"I spent a lot of time and resources developing my web
site, creating graphics, adding some special unique effects
and more. Shortly after I posted and announced it to the
world I discovered that many people were taking my ideas
and code and using them on their web sites."
"This code represented a significant effort on my part to
showcase and illustrate my skills. How can I protect it
from copycats that would pass it off for their own work and
dilute its value?"
This type of question and concern is very common on web
design newsgroups and mail lists. New users often expect to
get an answer about a special code, switch or encryption
method that can be used. More experienced users know that
there is no such thing but are constantly looking for some
trick or idea that will work anyway.
There is also a large body of people that question the
desire to hide your code. "...the World Wide Web was built
upon the concept of open standards. Its success to a very
large extent can be directly attributed to its openness and
free transfer of ideas. Any attempt to restrict the
openness is contradictory to that concept and would if
successful, ultimately result in its degradation and
usefulness. Besides, we dare anyone to show us a unique web
site that to a substantial extent did not borrow ideas and
code from some other existing source..."
So who is right and what can be done about it in either
Here is this week's analogy. Imagine building the largest and
best-equipped market town in the province. In order to
protect the shoppers and merchants from thieves you hire a
large police force to keep them out. But the police do not
know who the thieves are or believe (probably correctly)
that there is a little bit of larceny in all of us and
consequently keep everyone out. The market town of course
starts to decay so the police are dispensed with. Pretty
soon the market starts to flourish which of course attracts
thieves that start to rob everyone blind. The merchants and
shoppers stop going to the market town or if they do, they
leave their most valuable goods at home.
As with most things people have a tendency to paint their
views in black and white. This is especially true of the
Web were many people still have an idealistic view or an
unnatural fear of it.
So just how much of a problem is the Web's openness?
The first thing to recognize is that it is a problem. Not
necessarily because a lot of good ideas and hard work are
being taken but because a lot of people perceive it to be a
problem. If someone believes that their work and effort
will probably be stolen then they are far less likely to
put as much time an effort into it.
The majority of people designing web sites probably
overstate the problem. The level of concern should relate
to the true cost of having someone copy or use your work.
Will it result in a direct monetary loss to you or is it
related more to your pride? The fact is you probably did
borrow many ideas and code from someplace else no matter
how many unique ideas you have added.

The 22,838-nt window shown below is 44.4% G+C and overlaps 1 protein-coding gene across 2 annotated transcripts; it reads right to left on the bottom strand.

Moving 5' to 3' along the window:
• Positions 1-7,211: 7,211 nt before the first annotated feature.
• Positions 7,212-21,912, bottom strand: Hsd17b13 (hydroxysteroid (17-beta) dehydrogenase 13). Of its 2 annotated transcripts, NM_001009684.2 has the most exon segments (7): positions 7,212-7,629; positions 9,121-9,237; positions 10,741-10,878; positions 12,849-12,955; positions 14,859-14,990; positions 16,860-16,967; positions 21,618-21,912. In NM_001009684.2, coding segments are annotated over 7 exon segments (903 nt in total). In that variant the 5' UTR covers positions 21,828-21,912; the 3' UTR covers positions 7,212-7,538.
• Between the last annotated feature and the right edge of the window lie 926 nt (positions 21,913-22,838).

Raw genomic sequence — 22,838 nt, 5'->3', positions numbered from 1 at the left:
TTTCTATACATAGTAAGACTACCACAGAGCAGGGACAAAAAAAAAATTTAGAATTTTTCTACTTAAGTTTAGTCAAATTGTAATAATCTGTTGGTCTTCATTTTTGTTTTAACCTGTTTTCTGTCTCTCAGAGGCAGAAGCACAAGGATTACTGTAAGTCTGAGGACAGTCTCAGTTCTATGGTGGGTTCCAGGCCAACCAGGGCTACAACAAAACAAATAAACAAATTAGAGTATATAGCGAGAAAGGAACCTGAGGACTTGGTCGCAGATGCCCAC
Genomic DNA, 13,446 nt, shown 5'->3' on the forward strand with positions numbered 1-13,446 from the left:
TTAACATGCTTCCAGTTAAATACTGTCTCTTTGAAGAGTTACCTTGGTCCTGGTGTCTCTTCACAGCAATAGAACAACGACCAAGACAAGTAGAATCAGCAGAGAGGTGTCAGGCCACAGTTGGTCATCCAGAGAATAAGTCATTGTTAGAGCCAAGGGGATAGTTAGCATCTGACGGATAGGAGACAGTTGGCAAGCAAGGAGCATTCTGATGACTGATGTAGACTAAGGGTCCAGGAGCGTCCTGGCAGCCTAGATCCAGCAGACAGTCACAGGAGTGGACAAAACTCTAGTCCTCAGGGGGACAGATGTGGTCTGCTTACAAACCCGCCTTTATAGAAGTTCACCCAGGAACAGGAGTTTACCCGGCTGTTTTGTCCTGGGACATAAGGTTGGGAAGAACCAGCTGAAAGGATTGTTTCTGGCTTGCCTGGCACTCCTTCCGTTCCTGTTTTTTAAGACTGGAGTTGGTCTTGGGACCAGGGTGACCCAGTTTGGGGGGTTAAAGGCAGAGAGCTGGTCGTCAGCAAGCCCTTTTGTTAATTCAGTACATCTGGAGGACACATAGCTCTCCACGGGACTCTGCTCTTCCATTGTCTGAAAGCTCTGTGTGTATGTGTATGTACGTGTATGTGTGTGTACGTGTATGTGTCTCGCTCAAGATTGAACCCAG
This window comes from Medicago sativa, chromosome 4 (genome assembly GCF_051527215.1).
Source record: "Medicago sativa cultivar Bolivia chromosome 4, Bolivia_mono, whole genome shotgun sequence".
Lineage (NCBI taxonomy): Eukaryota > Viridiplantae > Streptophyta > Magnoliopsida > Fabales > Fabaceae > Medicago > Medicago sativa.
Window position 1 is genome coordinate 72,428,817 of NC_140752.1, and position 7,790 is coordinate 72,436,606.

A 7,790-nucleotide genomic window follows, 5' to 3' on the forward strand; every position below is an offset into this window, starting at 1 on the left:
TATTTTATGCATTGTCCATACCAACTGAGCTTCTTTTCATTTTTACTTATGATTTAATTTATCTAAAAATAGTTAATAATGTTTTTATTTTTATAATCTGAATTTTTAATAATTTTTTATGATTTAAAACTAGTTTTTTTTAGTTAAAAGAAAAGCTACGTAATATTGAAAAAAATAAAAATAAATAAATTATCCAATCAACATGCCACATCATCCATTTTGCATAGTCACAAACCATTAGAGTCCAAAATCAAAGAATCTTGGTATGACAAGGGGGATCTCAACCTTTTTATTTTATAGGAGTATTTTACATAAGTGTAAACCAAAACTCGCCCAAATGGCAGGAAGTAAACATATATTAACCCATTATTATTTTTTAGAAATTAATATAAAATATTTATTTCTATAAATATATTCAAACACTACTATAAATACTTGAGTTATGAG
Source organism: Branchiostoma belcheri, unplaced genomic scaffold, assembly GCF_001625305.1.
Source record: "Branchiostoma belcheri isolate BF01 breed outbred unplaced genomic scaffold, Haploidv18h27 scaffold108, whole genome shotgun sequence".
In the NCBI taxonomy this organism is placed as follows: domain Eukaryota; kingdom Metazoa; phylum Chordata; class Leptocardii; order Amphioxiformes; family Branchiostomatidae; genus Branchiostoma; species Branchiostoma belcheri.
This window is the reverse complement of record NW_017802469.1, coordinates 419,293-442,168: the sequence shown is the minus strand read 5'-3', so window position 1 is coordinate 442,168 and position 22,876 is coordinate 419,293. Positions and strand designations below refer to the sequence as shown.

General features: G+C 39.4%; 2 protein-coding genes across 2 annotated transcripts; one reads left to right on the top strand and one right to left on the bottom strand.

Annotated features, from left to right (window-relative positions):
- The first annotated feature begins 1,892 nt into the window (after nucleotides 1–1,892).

There are many cases however, where taking somebody's work
will result in a direct monetary loss to them. An artist
posting his or her work may be dependent upon its sale to
make a living. At this extreme case, Napster and MP3.com
were not sued by the music industry for pride. There are
big bucks involved.
An interesting example of this was recently posted on an
SVG mail list where a cartography company (map maker)
wanted to post their maps using SVG. They were concerned
that since SVG is vector based there would be nothing to
stop anyone from taking the information from the maps and
producing their own. Maps are all about resolution and SVG
vectors have it all. For them the ability to post their
maps online means fast, reliable, low-cost distribution. It
also means that there is nothing to stop anyone from
What about copyright? Copyright law protects everyone's
intellectual property as soon as they create it. You do not
even need to register it. This newsletter for example, is
copyright protected even without the little copyright
notice that is included. So are your web pages. If someone
copies and pastes the code from your web page to theirs
without your permission you have every right to sue them.
But how practical is that? I'm not a lawyer so this is a
non-legal observation. (Unless you can demonstrate a
significant monetary loss it will probably be an expensive
exercise. Lawyers and courts cost money and are time
consuming. If you are a company protecting a trademark or
if the copyright infringement results in a demonstrable
financial loss it may be worth your while. If you think
that someone has copied your family web-page design, it may
not be worth the effort.) End non-legal observation.
Even if the copyright infringement does represent a
significant loss for you, it may be impossible to prove. In
the case of a map the value is in the coordinates. Unlike a
song being downloaded from Napster, the source of a set of
coordinates may be difficult to identify.
By far the best solution is to prevent the theft in the
first place. But that of course is when the openness of the
web becomes a problem.
What can you do to protect your work if you truly believe
it should be? -Next week.
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